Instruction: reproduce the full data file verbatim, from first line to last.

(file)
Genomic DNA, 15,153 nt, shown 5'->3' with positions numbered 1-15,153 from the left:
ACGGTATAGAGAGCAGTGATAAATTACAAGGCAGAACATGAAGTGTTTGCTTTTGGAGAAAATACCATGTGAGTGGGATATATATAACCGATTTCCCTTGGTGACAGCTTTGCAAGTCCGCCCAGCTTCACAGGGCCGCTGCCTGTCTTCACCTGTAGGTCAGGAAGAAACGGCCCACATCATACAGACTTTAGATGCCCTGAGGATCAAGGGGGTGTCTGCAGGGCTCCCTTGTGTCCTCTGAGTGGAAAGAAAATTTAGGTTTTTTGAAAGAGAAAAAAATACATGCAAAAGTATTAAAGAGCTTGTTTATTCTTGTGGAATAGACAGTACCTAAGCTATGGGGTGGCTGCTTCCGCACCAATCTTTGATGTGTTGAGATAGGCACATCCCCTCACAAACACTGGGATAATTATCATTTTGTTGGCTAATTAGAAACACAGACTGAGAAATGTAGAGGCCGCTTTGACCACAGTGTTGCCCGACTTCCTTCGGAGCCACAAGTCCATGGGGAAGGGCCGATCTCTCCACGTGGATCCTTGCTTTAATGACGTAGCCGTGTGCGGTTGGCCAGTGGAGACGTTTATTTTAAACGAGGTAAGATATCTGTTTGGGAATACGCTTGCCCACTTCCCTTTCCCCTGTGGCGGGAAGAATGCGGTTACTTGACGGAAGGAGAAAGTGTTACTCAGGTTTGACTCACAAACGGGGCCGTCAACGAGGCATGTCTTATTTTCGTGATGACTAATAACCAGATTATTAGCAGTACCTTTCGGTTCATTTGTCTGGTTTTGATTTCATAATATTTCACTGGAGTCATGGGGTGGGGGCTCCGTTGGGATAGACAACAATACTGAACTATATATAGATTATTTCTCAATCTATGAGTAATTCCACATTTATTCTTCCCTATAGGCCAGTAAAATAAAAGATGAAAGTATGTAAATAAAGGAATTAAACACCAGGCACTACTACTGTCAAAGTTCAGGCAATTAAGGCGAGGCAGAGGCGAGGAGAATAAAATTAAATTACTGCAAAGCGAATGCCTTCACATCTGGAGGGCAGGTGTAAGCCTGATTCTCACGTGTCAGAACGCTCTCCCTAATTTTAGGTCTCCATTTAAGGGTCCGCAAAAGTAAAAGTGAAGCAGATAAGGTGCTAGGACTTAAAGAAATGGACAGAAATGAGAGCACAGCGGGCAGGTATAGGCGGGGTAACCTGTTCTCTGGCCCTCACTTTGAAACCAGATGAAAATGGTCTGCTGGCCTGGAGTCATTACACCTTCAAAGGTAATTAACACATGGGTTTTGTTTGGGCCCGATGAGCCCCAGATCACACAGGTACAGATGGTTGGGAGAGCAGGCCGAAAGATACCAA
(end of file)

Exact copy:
Genomic DNA, 15,153 nt, shown 5'->3' with positions numbered 1-15,153 from the left:
ACGGTATAGAGAGCAGTGATAAATTACAAGGCAGAACATGAAGTGTTTGCTTTTGGAGAAAATACCATGTGAGTGGGATATATATAACCGATTTCCCTTGGTGACAGCTTTGCAAGTCCGCCCAGCTTCACAGGGCCGCTGCCTGTCTTCACCTGTAGGTCAGGAAGAAACGGCCCACATCATACAGACTTTAGATGCCCTGAGGATCAAGGGGGTGTCTGCAGGGCTCCCTTGTGTCCTCTGAGTGGAAAGAAAATTTAGGTTTTTTGAAAGAGAAAAAAATACATGCAAAAGTATTAAAGAGCTTGTTTATTCTTGTGGAATAGACAGTACCTAAGCTATGGGGTGGCTGCTTCCGCACCAATCTTTGATGTGTTGAGATAGGCACATCCCCTCACAAACACTGGGATAATTATCATTTTGTTGGCTAATTAGAAACACAGACTGAGAAATGTAGAGGCCGCTTTGACCACAGTGTTGCCCGACTTCCTTCGGAGCCACAAGTCCATGGGGAAGGGCCGATCTCTCCACGTGGATCCTTGCTTTAATGACGTAGCCGTGTGCGGTTGGCCAGTGGAGACGTTTATTTTAAACGAGGTAAGATATCTGTTTGGGAATACGCTTGCCCACTTCCCTTTCCCCTGTGGCGGGAAGAATGCGGTTACTTGACGGAAGGAGAAAGTGTTACTCAGGTTTGACTCACAAACGGGGCCGTCAACGAGGCATGTCTTATTTTCGTGATGACTAATAACCAGATTATTAGCAGTACCTTTCGGTTCATTTGTCTGGTTTTGATTTCATAATATTTCACTGGAGTCATGGGGTGGGGGCTCCGTTGGGATAGACAACAATACTGAACTATATATAGATTATTTCTCAATCTATGAGTAATTCCACATTTATTCTTCCCTATAGGCCAGTAAAATAAAAGATGAAAGTATGTAAATAAAGGAATTAAACACCAGGCACTACTACTGTCAAAGTTCAGGCAATTAAGGCGAGGCAGAGGCGAGGAGAATAAAATTAAATTACTGCAAAGCGAATGCCTTCACATCTGGAGGGCAGGTGTAAGCCTGATTCTCACGTGTCAGAACGCTCTCCCTAATTTTAGGTCTCCATTTAAGGGTCCGCAAAAGTAAAAGTGAAGCAGATAAGGTGCTAGGACTTAAAGAAATGGACAGAAATGAGAGCACAGCGGGCAGGTATAGGCGGGGTAACCTGTTCTCTGGCCCTCACTTTGAAACCAGATGAAAATGGTCTGCTGGCCTGGAGTCATTACACCTTCAAAGGTAATTAACACATGGGTTTTGTTTGGGCCCGATGAGCCCCAGATCACACAGGTACAGATGGTTGGGAGAGCAGGCCGAAAGATACCAA